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Cultic pedestal of Tukulti-Ninurta I, King of Assyria, Assur. Courtesy of the Museum of the Ancient Near East, Istanbul (7802). 

Cultic pedestal of Tukulti-Ninurta I, King of Assyria, Assur. Courtesy of the Museum of the Ancient Near East, Istanbul (7802). 

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Standing at the head of the social hierarchy, the Mesopotamian king had a close relationship with the gods and was considered a mediator between the earthly and divine spheres. The interaction between kings and gods had a supreme role in ensuring social welfare and a vital function in the empowerment of the ruler. The worldly needs of the ruler led...

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... I (1114-1076Feller 2010: 729); on one, the object of worship, Gula's dog, has survived (Herles 2006: 74-75, 221-22, figs. 26667). A rendering more relevant to our discussion is depicted on a larger pedestal, probably a nēmedu, 10 which was found outside the entrance to the Ishtar Temple, near the gate closest to the Sin-Šamaš Temple temple (Fig. 6). Here the royal image is highlighted by occupying the central location of the composition and emphasized by the two lahmu-like guardian figures flanking him. The composition recalls a temple facade (Herles 2006: 108-109, fig. 401;Winter 2008: 84) that permits a glance into its interior, in which the king replaces a divine image and, as ...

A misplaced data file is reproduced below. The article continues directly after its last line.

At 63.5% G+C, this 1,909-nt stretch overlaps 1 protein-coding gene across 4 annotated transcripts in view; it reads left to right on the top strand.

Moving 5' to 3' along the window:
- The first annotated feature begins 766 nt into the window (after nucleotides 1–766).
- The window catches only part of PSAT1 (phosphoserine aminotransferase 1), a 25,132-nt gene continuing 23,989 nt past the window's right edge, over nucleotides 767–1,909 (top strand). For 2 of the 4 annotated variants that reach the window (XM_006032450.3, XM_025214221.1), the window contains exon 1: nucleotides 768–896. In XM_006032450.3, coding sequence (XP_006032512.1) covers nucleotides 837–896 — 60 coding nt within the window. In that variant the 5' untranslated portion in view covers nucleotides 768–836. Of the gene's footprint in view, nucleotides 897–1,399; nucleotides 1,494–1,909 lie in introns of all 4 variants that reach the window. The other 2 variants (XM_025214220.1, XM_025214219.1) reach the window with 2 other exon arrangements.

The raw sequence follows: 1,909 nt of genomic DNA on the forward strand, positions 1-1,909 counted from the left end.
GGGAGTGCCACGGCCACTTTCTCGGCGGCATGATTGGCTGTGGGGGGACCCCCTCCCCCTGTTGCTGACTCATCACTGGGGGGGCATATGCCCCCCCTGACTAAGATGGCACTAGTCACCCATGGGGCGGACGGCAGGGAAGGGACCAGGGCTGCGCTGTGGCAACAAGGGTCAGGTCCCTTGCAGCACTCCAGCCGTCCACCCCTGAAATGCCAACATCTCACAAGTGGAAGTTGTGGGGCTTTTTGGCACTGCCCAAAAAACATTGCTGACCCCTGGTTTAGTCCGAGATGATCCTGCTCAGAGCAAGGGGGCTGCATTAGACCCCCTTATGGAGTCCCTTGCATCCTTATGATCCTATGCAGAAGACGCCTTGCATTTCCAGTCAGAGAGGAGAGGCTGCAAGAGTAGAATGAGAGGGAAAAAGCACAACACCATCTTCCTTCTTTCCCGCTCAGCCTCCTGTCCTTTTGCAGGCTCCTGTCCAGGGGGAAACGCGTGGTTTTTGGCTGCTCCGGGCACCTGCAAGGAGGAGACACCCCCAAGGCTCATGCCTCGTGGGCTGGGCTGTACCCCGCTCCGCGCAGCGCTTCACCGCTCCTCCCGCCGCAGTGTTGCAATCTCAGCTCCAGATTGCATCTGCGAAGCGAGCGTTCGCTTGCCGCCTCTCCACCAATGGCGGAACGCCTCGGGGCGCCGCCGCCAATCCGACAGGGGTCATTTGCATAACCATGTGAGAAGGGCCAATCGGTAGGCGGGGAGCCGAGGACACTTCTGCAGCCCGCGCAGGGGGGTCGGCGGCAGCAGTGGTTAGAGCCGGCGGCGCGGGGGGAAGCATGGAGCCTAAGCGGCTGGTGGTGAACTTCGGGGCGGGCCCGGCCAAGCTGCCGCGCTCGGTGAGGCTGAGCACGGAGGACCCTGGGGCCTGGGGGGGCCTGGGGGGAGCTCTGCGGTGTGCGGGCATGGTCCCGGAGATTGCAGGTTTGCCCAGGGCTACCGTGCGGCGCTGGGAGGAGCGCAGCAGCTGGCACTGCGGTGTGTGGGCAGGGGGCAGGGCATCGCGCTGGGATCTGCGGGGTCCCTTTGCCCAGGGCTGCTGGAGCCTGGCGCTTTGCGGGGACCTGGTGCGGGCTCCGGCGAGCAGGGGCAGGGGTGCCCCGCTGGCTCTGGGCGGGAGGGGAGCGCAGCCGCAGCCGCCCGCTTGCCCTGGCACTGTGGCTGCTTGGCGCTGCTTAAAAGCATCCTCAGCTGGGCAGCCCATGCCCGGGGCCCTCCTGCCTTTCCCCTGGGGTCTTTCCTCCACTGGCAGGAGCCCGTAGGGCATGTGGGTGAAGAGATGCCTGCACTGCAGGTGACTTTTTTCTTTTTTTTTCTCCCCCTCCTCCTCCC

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... The potential divide between historical and legendary kings is frequently indistinct in written and material evidence: imagery from epic literature underlies the historical ideology of early Mesopotamian kings, and royal iconography blends the image of the historical king with his legendary predecessors (Ornan, 2014). Royal epics contain motifs very close to those that appear in the epics of legendary heroes and in Sumerian king lists; rulers who feature as the heroic subjects of epic are listed along with later historical kings. ...
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